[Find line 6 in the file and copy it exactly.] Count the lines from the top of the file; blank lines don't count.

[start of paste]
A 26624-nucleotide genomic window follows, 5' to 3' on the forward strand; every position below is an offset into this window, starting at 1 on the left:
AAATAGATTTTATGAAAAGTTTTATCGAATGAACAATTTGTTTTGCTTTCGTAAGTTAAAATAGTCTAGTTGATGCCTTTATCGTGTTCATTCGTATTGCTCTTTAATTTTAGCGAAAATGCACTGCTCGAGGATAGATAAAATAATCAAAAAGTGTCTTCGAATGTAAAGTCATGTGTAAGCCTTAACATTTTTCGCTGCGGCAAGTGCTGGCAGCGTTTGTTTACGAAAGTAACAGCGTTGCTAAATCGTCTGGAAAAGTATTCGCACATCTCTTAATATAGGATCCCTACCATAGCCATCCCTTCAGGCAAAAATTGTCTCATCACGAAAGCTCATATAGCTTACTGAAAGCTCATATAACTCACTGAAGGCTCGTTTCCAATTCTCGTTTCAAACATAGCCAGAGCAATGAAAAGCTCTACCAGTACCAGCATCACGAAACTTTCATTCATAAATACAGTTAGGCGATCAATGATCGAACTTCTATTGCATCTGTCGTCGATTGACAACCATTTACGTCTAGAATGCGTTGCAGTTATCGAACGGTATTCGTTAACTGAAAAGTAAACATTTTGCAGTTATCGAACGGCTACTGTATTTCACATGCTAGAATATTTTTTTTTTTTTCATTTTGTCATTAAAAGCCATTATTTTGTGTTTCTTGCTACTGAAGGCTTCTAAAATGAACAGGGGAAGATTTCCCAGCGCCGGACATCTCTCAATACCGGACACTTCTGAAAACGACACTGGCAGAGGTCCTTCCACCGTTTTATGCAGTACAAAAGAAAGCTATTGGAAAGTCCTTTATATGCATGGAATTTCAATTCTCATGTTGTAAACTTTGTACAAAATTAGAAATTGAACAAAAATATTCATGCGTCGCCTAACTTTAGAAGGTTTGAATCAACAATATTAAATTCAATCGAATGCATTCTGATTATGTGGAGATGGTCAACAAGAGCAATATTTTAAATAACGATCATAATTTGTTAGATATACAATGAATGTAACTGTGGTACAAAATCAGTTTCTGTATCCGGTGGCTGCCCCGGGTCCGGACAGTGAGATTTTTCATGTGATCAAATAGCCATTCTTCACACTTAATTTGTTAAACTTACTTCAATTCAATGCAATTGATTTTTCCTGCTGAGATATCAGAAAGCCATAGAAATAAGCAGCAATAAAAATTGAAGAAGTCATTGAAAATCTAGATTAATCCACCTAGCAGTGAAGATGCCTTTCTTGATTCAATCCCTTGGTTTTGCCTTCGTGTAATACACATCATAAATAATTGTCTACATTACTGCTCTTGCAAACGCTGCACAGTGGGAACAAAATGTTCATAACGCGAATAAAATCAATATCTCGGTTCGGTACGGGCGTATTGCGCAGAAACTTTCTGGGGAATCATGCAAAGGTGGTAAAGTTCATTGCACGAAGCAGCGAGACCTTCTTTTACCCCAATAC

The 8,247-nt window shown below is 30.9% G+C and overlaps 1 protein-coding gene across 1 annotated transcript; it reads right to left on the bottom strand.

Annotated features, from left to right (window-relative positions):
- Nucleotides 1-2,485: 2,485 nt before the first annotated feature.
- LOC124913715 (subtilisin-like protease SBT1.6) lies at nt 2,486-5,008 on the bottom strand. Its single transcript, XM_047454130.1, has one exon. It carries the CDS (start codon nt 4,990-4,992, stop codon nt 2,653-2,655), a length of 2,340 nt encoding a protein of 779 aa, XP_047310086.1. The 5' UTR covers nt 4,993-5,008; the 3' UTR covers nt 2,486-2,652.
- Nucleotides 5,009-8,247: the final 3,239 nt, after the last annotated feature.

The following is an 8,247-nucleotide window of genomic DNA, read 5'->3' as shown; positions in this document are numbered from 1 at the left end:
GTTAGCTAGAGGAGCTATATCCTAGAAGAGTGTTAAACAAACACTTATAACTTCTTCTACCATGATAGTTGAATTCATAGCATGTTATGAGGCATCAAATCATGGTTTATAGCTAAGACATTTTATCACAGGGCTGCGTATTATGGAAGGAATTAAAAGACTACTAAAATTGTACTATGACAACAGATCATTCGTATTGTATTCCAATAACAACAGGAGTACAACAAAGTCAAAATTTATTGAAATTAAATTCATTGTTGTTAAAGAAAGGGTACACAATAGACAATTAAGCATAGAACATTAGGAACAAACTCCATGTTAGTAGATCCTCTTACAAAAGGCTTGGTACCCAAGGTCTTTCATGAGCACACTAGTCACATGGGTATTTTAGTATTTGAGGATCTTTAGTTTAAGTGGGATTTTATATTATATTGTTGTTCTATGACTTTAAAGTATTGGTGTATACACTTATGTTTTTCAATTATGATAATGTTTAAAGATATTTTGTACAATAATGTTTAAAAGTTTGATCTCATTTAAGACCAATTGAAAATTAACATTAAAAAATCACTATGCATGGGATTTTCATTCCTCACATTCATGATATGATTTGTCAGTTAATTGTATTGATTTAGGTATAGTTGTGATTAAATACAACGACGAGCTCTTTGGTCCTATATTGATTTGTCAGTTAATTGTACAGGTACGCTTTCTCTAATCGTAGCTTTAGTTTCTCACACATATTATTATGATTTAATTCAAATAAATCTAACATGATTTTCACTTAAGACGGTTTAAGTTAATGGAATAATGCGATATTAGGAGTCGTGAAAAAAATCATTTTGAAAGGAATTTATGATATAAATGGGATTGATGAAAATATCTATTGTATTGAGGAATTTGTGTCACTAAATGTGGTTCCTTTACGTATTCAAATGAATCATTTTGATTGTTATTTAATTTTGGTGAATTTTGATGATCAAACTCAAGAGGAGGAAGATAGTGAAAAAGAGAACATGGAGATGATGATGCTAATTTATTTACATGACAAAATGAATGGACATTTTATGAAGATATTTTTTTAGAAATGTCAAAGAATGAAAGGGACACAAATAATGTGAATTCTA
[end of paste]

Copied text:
- LOC124913715 (subtilisin-like protease SBT1.6) lies at nt 2,486-5,008 on the bottom strand. Its single transcript, XM_047454130.1, has one exon. It carries the CDS (start codon nt 4,990-4,992, stop codon nt 2,653-2,655), a length of 2,340 nt encoding a protein of 779 aa, XP_047310086.1. The 5' UTR covers nt 4,993-5,008; the 3' UTR covers nt 2,486-2,652.